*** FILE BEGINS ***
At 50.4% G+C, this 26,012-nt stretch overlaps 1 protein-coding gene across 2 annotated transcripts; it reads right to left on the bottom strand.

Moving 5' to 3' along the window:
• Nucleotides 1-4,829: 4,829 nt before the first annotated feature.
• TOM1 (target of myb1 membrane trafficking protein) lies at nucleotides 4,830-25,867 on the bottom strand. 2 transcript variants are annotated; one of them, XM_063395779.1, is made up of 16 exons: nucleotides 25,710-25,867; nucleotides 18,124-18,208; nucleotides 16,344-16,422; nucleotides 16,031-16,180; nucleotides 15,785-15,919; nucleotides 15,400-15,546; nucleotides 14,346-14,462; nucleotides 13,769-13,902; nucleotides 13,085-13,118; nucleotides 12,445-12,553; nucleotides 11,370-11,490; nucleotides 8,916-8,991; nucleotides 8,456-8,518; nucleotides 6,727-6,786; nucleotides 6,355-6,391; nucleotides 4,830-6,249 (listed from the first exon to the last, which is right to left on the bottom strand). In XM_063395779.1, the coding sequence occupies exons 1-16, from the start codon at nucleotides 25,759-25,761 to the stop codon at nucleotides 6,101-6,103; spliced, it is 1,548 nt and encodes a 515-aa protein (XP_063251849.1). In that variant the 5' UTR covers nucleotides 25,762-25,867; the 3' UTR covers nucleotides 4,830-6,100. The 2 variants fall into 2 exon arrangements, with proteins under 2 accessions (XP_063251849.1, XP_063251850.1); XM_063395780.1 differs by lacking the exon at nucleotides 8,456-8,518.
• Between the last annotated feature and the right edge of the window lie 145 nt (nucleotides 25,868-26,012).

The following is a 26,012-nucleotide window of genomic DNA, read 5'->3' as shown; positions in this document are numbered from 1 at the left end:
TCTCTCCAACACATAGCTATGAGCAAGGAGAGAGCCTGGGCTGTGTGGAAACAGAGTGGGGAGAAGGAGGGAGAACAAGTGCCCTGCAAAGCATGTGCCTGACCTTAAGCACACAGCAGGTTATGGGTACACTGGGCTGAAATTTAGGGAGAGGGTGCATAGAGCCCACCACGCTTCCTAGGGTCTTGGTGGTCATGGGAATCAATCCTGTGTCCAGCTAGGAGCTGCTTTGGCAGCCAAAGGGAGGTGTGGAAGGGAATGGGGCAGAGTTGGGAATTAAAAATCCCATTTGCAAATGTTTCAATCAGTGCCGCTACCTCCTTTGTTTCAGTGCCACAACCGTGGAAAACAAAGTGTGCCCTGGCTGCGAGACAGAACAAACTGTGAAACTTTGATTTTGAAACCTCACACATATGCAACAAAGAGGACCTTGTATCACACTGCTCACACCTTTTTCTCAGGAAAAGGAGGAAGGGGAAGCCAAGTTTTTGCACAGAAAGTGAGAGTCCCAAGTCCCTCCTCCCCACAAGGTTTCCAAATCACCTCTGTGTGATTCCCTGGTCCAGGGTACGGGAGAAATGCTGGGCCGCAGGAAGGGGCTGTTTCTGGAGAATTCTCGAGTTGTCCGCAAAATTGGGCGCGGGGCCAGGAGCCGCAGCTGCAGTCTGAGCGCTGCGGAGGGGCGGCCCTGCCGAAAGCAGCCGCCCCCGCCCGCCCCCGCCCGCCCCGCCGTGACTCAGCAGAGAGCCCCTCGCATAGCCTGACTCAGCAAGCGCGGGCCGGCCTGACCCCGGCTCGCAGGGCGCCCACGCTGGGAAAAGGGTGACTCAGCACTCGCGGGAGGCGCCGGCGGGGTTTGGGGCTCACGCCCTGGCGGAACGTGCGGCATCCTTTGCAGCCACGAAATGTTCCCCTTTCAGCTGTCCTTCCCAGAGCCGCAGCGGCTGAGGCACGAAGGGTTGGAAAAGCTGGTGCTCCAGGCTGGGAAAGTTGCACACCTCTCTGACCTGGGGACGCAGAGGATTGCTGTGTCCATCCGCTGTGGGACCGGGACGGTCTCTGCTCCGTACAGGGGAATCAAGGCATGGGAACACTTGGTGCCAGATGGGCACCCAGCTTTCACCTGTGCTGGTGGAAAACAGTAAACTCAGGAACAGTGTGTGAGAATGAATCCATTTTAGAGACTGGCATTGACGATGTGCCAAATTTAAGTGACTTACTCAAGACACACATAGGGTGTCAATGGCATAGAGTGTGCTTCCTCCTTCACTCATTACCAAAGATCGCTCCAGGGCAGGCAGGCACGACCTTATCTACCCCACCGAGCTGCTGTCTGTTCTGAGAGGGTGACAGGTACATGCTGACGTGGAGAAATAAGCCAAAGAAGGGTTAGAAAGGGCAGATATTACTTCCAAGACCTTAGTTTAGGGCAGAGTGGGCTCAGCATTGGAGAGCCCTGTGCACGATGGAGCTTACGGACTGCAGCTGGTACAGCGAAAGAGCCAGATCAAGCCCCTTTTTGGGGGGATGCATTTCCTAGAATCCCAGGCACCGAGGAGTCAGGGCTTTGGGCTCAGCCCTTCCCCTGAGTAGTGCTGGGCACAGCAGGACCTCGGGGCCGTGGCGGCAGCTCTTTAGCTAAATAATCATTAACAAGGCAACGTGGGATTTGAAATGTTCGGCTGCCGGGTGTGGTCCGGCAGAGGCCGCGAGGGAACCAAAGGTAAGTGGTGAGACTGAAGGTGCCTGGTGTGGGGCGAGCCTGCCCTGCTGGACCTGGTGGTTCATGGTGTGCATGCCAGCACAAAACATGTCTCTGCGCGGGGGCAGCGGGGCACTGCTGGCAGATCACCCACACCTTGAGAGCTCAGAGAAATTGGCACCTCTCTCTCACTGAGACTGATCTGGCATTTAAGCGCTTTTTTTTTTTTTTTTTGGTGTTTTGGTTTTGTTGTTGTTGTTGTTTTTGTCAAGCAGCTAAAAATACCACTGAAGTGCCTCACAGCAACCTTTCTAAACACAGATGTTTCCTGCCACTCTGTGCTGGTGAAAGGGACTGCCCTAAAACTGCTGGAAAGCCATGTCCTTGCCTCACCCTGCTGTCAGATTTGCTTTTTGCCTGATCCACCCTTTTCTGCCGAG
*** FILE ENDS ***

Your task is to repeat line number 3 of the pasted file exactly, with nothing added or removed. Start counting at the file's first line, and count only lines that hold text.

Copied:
• Nucleotides 1-4,829: 4,829 nt before the first annotated feature.